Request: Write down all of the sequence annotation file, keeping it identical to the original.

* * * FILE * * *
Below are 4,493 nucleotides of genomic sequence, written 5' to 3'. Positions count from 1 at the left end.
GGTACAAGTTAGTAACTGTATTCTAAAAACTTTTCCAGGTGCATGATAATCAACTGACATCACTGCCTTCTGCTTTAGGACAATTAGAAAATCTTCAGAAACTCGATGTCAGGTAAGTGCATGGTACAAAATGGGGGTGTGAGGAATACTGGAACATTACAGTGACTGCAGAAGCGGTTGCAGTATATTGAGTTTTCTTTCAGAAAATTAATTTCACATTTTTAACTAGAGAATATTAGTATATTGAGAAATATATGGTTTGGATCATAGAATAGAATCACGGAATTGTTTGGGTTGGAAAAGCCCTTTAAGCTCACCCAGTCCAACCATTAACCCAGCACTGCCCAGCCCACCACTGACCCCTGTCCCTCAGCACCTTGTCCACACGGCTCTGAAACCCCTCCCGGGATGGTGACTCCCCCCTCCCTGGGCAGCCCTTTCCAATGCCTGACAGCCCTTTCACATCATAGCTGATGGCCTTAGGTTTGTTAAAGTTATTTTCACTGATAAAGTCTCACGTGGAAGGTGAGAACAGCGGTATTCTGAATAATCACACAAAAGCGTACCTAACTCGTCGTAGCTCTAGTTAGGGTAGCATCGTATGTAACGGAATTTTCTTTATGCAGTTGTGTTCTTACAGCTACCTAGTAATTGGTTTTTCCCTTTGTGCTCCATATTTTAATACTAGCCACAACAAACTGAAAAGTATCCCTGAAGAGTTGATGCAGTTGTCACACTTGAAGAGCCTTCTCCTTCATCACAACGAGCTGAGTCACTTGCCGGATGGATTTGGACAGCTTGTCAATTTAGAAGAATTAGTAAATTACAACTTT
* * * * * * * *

Below are 4,493 nucleotides of genomic sequence, written 5' to 3'. Positions count from 1 at the left end.
GGTACAAGTTAGTAACTGTATTCTAAAAACTTTTCCAGGTGCATGATAATCAACTGACATCACTGCCTTCTGCTTTAGGACAATTAGAAAATCTTCAGAAACTCGATGTCAGGTAAGTGCATGGTACAAAATGGGGGTGTGAGGAATACTGGAACATTACAGTGACTGCAGAAGCGGTTGCAGTATATTGAGTTTTCTTTCAGAAAATTAATTTCACATTTTTAACTAGAGAATATTAGTATATTGAGAAATATATGGTTTGGATCATAGAATAGAATCACGGAATTGTTTGGGTTGGAAAAGCCCTTTAAGCTCACCCAGTCCAACCATTAACCCAGCACTGCCCAGCCCACCACTGACCCCTGTCCCTCAGCACCTTGTCCACACGGCTCTGAAACCCCTCCCGGGATGGTGACTCCCCCCTCCCTGGGCAGCCCTTTCCAATGCCTGACAGCCCTTTCACATCATAGCTGATGGCCTTAGGTTTGTTAAAGTTATTTTCACTGATAAAGTCTCACGTGGAAGGTGAGAACAGCGGTATTCTGAATAATCACACAAAAGCGTACCTAACTCGTCGTAGCTCTAGTTAGGGTAGCATCGTATGTAACGGAATTTTCTTTATGCAGTTGTGTTCTTACAGCTACCTAGTAATTGGTTTTTCCCTTTGTGCTCCATATTTTAATACTAGCCACAACAAACTGAAAAGTATCCCTGAAGAGTTGATGCAGTTGTCACACTTGAAGAGCCTTCTCCTTCATCACAACGAGCTGAGTCACTTGCCGGATGGATTTGGACAGCTTGTCAATTTAGAAGAATTAGTAAATTACAACTTT